Marking winners and losers on the Republican side is more complex. Trump, who supported Moore’s rival Luther Strange in the GOP primaries but then pushed him with all his might, certainly suffered a devastating blow to his prestige. After the thumping of Republicans in November’s gubernatorial elections in Virginia, the Alabama results indicate that Trump’s support could prove toxic for Republican candidates next November.
If Trump’s exhortations couldn’t carry a conservative, anti-establishment right-wing state like Alabama, GOP candidates will think twice before begging Trump for his endorsement. His ability to pressure rebellious GOP lawmakers by threatening to withhold his support has thus been significantly weakened.
An even bigger loser is Bannon, who campaigned furiously on behalf of Moore. Bannon sought to duplicate Trump’s winning formula and to carry out a populist, racist, isolationist, alt-Right revolution that would destroy the old GOP establishment in the process. Bannon arrogantly assumed that populist momentum along with personal loyalty to Trump are so strong they would outweigh the effect of the eight women who stepped forward to accuse Moore of sexual harassment.
If Moore had won, Bannon would have turned into a Republican kingmaker. After his loss, his many rivals, including Senate Majority Leader Mitch McConnell, are bound to draw their long knives in an effort to quell Bannon’s populist drive and to expel him from politics altogether.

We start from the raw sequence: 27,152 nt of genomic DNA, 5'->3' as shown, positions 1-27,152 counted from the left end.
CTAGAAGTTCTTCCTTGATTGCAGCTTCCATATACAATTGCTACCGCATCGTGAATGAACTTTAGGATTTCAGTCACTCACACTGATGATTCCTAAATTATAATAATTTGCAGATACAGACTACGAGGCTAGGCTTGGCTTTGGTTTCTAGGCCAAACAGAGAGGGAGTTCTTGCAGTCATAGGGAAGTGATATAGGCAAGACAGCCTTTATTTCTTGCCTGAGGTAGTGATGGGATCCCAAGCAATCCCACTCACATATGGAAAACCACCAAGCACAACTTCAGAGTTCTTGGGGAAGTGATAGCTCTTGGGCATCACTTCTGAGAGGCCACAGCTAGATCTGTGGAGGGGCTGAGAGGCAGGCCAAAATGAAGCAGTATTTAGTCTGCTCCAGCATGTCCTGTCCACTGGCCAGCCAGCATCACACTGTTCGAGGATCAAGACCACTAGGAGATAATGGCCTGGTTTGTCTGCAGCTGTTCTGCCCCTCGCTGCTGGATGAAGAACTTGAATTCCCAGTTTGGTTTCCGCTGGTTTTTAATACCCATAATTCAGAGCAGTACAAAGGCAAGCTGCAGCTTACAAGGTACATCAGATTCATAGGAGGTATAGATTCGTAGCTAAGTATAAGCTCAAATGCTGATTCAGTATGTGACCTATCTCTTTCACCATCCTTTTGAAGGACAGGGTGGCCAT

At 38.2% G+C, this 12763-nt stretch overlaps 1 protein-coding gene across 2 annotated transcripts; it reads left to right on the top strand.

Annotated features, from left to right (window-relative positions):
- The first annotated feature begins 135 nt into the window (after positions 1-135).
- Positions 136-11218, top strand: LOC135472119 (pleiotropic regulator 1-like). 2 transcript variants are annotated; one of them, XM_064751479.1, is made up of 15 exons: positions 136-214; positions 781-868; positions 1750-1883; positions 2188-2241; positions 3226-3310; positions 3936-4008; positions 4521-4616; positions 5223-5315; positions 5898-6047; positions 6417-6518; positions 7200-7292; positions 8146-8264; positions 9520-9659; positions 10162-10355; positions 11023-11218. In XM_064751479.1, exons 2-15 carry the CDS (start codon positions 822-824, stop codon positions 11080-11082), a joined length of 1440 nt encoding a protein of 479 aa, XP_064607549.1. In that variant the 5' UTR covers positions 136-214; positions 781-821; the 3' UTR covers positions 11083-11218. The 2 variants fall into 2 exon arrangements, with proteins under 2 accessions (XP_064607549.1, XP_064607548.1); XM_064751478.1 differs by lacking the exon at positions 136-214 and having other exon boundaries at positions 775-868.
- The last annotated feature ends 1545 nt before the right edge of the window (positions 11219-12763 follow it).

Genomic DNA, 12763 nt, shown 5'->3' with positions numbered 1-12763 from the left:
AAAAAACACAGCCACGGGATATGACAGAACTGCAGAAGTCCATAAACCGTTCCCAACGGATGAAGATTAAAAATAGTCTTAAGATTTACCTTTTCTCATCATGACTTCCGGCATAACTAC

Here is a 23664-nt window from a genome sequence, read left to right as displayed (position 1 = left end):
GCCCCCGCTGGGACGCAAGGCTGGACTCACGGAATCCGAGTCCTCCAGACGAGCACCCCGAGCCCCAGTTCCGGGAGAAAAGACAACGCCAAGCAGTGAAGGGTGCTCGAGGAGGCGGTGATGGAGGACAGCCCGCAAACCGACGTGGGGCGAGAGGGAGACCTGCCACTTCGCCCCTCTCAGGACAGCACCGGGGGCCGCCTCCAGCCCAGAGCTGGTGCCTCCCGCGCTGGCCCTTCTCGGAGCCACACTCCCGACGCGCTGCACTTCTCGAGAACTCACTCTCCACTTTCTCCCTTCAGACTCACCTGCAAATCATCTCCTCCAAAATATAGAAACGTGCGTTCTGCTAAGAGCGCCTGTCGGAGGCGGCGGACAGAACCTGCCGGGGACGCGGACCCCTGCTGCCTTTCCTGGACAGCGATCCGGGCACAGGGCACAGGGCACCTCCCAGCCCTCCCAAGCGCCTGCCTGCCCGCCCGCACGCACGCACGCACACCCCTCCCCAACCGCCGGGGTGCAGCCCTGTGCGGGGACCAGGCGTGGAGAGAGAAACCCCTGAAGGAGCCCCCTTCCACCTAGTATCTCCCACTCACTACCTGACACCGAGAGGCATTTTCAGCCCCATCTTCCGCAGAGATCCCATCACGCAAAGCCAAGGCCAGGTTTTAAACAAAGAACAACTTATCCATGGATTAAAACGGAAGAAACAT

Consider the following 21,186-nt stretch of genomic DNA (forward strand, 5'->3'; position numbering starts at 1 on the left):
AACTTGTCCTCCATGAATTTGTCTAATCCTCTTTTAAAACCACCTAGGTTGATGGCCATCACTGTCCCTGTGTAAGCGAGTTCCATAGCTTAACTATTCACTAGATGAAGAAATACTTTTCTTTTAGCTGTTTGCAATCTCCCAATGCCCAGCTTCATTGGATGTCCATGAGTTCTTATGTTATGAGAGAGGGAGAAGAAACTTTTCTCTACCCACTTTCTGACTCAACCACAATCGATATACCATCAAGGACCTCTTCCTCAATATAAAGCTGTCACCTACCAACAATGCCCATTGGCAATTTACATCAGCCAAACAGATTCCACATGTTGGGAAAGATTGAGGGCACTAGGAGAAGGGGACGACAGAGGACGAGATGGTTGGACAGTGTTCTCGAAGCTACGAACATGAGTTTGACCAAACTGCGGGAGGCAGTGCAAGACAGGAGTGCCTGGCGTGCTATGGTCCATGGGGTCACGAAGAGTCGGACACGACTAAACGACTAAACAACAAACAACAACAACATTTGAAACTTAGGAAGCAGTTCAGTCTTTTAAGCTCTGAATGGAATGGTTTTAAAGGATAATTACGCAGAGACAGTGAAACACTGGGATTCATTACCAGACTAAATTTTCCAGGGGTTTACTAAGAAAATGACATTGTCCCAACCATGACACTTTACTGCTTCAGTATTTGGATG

Small wonder that anti-Bannon Republicans could hardly conceal their glee on Tuesday night at the loss of their party’s candidate.
Moore’s loss is also a win for the #MeToo movement of women who have stepped forward to tell of past harassment and molestation by powerful men. If Alabama can reject its sexual predators, then no politician is exempt from accounting for conduct unbecoming in his past. The exception, of course, is Trump, who was elected despite the testimonies of numerous women about his problematic behavior.
Trump has tried to bury the affair by ignoring it or by denying the allegations against him, but the defeat of Moore’s similar tactics could very well increase pressure on Congress to investigate the charges against Trump and will increase Democratic calls for his resignation.
Moore’s defeat is a triumph for light over darkness, for decency over depravity, for integrity over anarchy. Nonetheless, one shouldn’t forget that Moore was a particularly preposterous candidate or that Alabama, in the end, is just Alabama, one of the most neglected and backwards states in the Union.
Trump, meanwhile, stays in the White House and remains the most powerful man in the world. The aftershocks of the Alabama elections won’t be completely detectable until Trump’s overall reaction to his defeat is known. His first tweet on Tuesday night was surprisingly restrained and respectable, though Democrats hope that he will soon react wildly and in character to his public humiliation. In that way Trump could bolster their conviction that Alabama was no outlier, but a sign of an impending redemption that will materialize in 11 months in the November 2018, Congressional elections.